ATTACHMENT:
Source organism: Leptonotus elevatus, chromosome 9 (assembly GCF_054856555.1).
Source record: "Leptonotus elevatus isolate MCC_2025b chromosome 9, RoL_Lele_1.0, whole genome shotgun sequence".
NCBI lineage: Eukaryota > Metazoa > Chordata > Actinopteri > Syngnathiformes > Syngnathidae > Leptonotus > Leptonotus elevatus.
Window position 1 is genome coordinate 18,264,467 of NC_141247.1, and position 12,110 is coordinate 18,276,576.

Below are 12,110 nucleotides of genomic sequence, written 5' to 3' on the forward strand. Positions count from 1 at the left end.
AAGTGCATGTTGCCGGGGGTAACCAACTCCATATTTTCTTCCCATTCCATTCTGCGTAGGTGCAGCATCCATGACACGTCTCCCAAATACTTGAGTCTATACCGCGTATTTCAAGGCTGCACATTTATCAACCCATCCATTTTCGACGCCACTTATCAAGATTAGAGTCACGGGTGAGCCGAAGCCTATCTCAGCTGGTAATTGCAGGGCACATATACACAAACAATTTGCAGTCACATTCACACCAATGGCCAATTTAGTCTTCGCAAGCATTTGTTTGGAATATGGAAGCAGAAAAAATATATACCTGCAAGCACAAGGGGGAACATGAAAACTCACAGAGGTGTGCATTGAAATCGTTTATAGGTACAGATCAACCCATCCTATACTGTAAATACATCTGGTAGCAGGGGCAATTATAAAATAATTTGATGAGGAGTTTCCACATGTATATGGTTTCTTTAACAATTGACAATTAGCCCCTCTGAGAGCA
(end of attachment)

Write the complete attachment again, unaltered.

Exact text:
Source organism: Leptonotus elevatus, chromosome 9 (assembly GCF_054856555.1).
Source record: "Leptonotus elevatus isolate MCC_2025b chromosome 9, RoL_Lele_1.0, whole genome shotgun sequence".
NCBI lineage: Eukaryota > Metazoa > Chordata > Actinopteri > Syngnathiformes > Syngnathidae > Leptonotus > Leptonotus elevatus.
Window position 1 is genome coordinate 18,264,467 of NC_141247.1, and position 12,110 is coordinate 18,276,576.

Below are 12,110 nucleotides of genomic sequence, written 5' to 3' on the forward strand. Positions count from 1 at the left end.
AAGTGCATGTTGCCGGGGGTAACCAACTCCATATTTTCTTCCCATTCCATTCTGCGTAGGTGCAGCATCCATGACACGTCTCCCAAATACTTGAGTCTATACCGCGTATTTCAAGGCTGCACATTTATCAACCCATCCATTTTCGACGCCACTTATCAAGATTAGAGTCACGGGTGAGCCGAAGCCTATCTCAGCTGGTAATTGCAGGGCACATATACACAAACAATTTGCAGTCACATTCACACCAATGGCCAATTTAGTCTTCGCAAGCATTTGTTTGGAATATGGAAGCAGAAAAAATATATACCTGCAAGCACAAGGGGGAACATGAAAACTCACAGAGGTGTGCATTGAAATCGTTTATAGGTACAGATCAACCCATCCTATACTGTAAATACATCTGGTAGCAGGGGCAATTATAAAATAATTTGATGAGGAGTTTCCACATGTATATGGTTTCTTTAACAATTGACAATTAGCCCCTCTGAGAGCA